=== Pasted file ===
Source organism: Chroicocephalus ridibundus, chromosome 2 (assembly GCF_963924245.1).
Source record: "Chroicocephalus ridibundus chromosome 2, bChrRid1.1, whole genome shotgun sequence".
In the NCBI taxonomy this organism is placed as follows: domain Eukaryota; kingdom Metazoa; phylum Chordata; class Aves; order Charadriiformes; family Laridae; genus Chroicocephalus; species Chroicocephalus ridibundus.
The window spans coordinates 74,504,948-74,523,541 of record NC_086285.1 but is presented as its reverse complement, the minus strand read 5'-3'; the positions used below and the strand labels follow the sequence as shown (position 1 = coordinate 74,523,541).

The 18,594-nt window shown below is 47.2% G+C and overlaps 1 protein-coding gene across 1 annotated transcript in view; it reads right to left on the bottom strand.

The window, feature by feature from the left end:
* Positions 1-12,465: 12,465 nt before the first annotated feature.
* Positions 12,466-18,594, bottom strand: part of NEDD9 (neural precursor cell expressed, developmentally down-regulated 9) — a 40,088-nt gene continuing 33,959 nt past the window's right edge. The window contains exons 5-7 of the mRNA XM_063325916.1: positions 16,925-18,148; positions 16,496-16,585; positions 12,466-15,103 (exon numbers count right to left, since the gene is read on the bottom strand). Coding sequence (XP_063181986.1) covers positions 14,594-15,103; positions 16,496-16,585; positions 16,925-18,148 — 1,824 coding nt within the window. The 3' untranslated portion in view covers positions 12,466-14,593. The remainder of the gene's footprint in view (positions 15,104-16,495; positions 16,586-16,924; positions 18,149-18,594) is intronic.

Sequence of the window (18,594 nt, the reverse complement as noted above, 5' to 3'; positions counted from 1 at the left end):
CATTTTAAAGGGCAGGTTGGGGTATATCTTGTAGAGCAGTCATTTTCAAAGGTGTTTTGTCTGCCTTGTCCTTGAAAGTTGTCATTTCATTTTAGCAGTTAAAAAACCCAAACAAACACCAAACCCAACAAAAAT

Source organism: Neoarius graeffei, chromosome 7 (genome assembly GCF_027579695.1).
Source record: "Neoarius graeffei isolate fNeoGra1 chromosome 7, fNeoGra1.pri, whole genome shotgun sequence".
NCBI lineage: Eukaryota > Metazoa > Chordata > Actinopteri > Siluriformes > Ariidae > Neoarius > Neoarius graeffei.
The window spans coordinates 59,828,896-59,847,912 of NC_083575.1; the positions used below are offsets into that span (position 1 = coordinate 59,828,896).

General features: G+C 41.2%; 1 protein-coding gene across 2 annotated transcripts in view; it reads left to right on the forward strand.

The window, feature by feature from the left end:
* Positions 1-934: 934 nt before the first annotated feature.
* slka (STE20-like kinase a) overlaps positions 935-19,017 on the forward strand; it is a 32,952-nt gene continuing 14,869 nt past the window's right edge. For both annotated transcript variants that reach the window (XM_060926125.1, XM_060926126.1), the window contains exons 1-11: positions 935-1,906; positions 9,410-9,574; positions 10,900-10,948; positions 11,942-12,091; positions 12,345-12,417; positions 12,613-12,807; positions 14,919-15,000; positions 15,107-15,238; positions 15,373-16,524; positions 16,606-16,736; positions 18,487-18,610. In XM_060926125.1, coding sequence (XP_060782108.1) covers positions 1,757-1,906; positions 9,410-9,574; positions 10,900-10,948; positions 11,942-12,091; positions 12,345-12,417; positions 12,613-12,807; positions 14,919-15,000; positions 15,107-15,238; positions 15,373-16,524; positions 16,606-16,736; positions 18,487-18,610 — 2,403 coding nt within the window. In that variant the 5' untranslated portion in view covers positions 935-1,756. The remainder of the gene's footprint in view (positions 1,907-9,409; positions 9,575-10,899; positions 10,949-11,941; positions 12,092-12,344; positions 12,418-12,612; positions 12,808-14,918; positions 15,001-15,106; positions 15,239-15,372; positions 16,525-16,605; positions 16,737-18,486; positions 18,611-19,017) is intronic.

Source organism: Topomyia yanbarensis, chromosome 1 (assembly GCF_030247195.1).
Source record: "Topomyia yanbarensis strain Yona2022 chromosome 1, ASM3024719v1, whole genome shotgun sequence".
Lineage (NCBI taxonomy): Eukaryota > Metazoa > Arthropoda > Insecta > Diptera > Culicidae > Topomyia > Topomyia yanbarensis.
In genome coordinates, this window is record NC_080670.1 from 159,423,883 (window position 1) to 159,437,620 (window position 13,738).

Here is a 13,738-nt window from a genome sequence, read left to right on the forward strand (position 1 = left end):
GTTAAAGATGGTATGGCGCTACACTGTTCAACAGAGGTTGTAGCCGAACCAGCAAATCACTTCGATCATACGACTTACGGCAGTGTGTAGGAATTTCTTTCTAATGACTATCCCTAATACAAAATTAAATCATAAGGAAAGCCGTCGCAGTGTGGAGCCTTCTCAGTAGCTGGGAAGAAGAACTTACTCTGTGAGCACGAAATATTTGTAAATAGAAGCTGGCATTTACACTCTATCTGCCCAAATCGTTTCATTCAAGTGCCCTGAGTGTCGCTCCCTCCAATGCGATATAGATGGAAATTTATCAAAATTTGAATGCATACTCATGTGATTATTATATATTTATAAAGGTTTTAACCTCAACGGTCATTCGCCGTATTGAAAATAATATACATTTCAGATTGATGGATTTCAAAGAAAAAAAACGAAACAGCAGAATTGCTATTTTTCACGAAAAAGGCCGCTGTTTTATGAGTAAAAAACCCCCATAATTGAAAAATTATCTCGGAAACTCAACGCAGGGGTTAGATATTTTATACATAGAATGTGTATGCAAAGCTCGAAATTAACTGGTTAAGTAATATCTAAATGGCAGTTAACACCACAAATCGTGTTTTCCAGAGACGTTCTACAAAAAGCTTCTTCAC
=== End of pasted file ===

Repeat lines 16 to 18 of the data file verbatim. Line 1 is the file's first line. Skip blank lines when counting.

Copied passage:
The window, feature by feature from the left end:
* Positions 1-934: 934 nt before the first annotated feature.
* slka (STE20-like kinase a) overlaps positions 935-19,017 on the forward strand; it is a 32,952-nt gene continuing 14,869 nt past the window's right edge. For both annotated transcript variants that reach the window (XM_060926125.1, XM_060926126.1), the window contains exons 1-11: positions 935-1,906; positions 9,410-9,574; positions 10,900-10,948; positions 11,942-12,091; positions 12,345-12,417; positions 12,613-12,807; positions 14,919-15,000; positions 15,107-15,238; positions 15,373-16,524; positions 16,606-16,736; positions 18,487-18,610. In XM_060926125.1, coding sequence (XP_060782108.1) covers positions 1,757-1,906; positions 9,410-9,574; positions 10,900-10,948; positions 11,942-12,091; positions 12,345-12,417; positions 12,613-12,807; positions 14,919-15,000; positions 15,107-15,238; positions 15,373-16,524; positions 16,606-16,736; positions 18,487-18,610 — 2,403 coding nt within the window. In that variant the 5' untranslated portion in view covers positions 935-1,756. The remainder of the gene's footprint in view (positions 1,907-9,409; positions 9,575-10,899; positions 10,949-11,941; positions 12,092-12,344; positions 12,418-12,612; positions 12,808-14,918; positions 15,001-15,106; positions 15,239-15,372; positions 16,525-16,605; positions 16,737-18,486; positions 18,611-19,017) is intronic.